Le succès d'une gestion des écosystèmes naturels requiert une connaissance approfondie des différents processus qui interviennent et de leurs échelles de temps et d'espace particulières. Pour cette raison, les décideurs ont besoin d'analyser une vaste gamme de données et d'informations géographiques. Les modèles mathématiques, les systèmes d'informations géographi-ques et les systèmes experts sont capables de produire cette analyse, mais seule une minorité de gestionnaires les utilise actuellement. Cet article identifie quelques unes des raisons à l'origine de l'hésitation des gestionnaires à adopter de tels outils d'aide à la décision pour la gestion des ressources naturelles et propose une structure qui pourrait faciliter leur utilisation pour le processus de prise de décision. Cet exercice est réalisé à l'intérieur du contexte de la gestion intégrée par bassin. Une revue des systèmes d'aide à la décision est également présentée.
- Gestion intégrée,
- système d'aide à la décision,
- système d'information géographique,
- modèles mathématiques,
- système expert,
- organisation du travail,
- ressource en eau
Many methods of integrated or watershed management exist which account for the necessary biophysical and socio-economic factors at the watershed level. Some of these approaches are ecosystem oriented while others are socio-economically oriented. Whatever the definition, water management at the watershed level needs to account for a plenitude of variables related to the air, water, soil, biology, and economy. The successful management of natural ecosystems requires a thorough understanding of their characteristic time and spatial scales. Because of this, decision makers need to analyze a wide range of data and geographic information. Mathematical models, geographic information systems and expert systems are capable of performing this analysis, but only a minority of managers are currently using them. This paper identifies some of the reasons why ecosystem managers have been slow to adopt such decision support tools in natural resources management and proposes a framework to facilitate their use in the decision making process. This is done in an integrated watershed management context. A review of related decision support systems is also presented.
Four types of decision-support tools are introduced : mathematical models, expert-systems, geographical information systems (GIS) and decision support systems (DSS). Mathematical models have long been used for simulation, prediction, and forecasting, however, they are often task specific and were rarely developed for management uses. GIS are more and more commonly being used for decision support as they become more affordable and user-friendly and are very well-suited for managing resources at a spatial scale. There exist many kinds of software ranging from a simple viewer used for cartographic purposes to complex GIS oriented toward spatial analysis and modelling. Expert systems are also interesting for decision support when specific goals are being considered. Finally, DSS are perhaps the digital tools most applicable to management purposes, often integrating one or more models, a GIS or expert system functionalities. There are two types of DSS :
1. Environmental Information Systems (EIS), and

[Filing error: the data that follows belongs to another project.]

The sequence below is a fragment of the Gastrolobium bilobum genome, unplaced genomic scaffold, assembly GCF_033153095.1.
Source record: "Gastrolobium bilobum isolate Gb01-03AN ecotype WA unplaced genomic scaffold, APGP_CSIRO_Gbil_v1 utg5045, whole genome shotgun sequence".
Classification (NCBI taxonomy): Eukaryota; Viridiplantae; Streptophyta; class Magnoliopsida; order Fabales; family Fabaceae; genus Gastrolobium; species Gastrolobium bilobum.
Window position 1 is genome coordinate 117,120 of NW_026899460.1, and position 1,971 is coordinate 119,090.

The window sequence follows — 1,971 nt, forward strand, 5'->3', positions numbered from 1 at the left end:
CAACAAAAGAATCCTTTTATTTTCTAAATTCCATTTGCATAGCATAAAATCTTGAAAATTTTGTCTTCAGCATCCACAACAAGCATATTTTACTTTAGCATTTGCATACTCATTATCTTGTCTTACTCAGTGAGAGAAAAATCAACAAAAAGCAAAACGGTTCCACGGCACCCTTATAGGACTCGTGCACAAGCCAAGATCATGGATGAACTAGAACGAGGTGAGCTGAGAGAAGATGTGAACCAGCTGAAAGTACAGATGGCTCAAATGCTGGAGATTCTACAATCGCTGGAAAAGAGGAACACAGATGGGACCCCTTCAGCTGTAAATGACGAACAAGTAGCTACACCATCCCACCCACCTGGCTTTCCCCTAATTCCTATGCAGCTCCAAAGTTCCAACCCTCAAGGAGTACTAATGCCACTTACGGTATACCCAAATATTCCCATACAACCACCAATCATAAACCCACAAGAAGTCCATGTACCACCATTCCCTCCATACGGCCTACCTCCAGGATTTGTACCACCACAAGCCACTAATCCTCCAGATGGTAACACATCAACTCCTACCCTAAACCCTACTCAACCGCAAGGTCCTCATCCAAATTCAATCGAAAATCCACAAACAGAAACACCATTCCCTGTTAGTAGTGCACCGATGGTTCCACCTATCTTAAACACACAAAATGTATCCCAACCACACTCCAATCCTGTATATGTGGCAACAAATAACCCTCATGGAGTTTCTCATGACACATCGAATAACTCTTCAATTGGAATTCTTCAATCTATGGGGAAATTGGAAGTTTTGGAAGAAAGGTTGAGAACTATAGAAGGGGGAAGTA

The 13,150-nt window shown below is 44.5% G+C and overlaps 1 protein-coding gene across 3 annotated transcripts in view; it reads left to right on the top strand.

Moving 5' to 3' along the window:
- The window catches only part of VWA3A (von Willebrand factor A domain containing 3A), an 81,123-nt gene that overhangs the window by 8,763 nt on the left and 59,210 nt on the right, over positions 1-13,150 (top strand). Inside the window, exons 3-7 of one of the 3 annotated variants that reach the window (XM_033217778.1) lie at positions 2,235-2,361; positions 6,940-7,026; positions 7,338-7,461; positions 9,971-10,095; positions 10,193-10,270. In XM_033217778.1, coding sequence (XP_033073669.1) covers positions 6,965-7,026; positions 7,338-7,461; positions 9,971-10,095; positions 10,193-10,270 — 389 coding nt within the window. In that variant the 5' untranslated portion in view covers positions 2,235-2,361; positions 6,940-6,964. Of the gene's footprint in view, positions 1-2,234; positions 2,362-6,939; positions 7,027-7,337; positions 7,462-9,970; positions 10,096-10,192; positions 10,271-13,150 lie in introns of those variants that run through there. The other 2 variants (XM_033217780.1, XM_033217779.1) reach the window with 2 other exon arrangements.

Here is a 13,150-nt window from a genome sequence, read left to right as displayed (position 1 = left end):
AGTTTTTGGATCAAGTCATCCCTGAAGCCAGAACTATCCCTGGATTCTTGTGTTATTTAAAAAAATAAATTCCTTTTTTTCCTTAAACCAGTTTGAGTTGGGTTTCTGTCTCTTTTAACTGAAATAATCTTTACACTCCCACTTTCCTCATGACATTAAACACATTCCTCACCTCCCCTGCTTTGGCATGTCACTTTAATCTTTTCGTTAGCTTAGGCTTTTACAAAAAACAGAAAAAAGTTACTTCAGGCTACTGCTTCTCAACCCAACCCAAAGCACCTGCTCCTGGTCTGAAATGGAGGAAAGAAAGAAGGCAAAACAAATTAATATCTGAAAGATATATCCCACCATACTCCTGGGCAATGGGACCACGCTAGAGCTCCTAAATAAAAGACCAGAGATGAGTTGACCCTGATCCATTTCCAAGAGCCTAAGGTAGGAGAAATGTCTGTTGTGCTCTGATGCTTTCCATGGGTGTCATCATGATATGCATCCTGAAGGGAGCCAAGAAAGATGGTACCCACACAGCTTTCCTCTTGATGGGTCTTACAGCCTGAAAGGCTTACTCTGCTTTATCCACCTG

2. Integrated Modelling Systems (IMS)
EIS can be very user- friendly, relying heavily upon GIS and statistical functions.
IMS also use GIS capabilities, but integrates several mathematical models as well. The level of integration between models varies considerably and the complexity of IMS are generally high.
Two questions underlie the operational use of digital technologies for decision support. The first is whether or not such technology should be used at all, while the second is why such tools take time to be adopted by government and management agencies. The use of digital technologies is often required when the problem is complex and where there are a wide range of factors involved with different spatial and temporal scales. Three major constraints towards the implementation of decision support tools can be pinpointed :
2. data, and
3. working organization.
Technological constraints include cost, lack of user friendliness, and hardware problems, among other factors. Data constraints are mostly related to availability, cost, heterogeneity and volume. Finally, organization constraints pertain mostly to the manager's perception of the tool and the structural integration of the tool within the decision process.
This paper proposes a 4-step approach to optimize the use of decision-support tools. The first step requires that managers and decision-makers clearly define their project, goals and budget, as well as, decide whether to use an integrated watershed management approach or a more discrete approach. This leads directly to the second step, which consists of choosing the most appropriate digital support tool. This requires communication between managers and scientists, and at this point, data gathering and integration should begin. The third phase consists of the development of a new tool or adaptation of an existing one within the context of the agency's management structure. The final step is the operational use of the decision support tool by the agency, following an initial trial period. The successful use of a decision support tool for management purposes depends on proper planning that accounts for all factors related to management needs, budget, data, ease of use, and organization integration.
- Integrated management,
- decision support system,
- geographic information system (GIS),
- mathematical models,
- expert system,
- structural organisation,
- water resource
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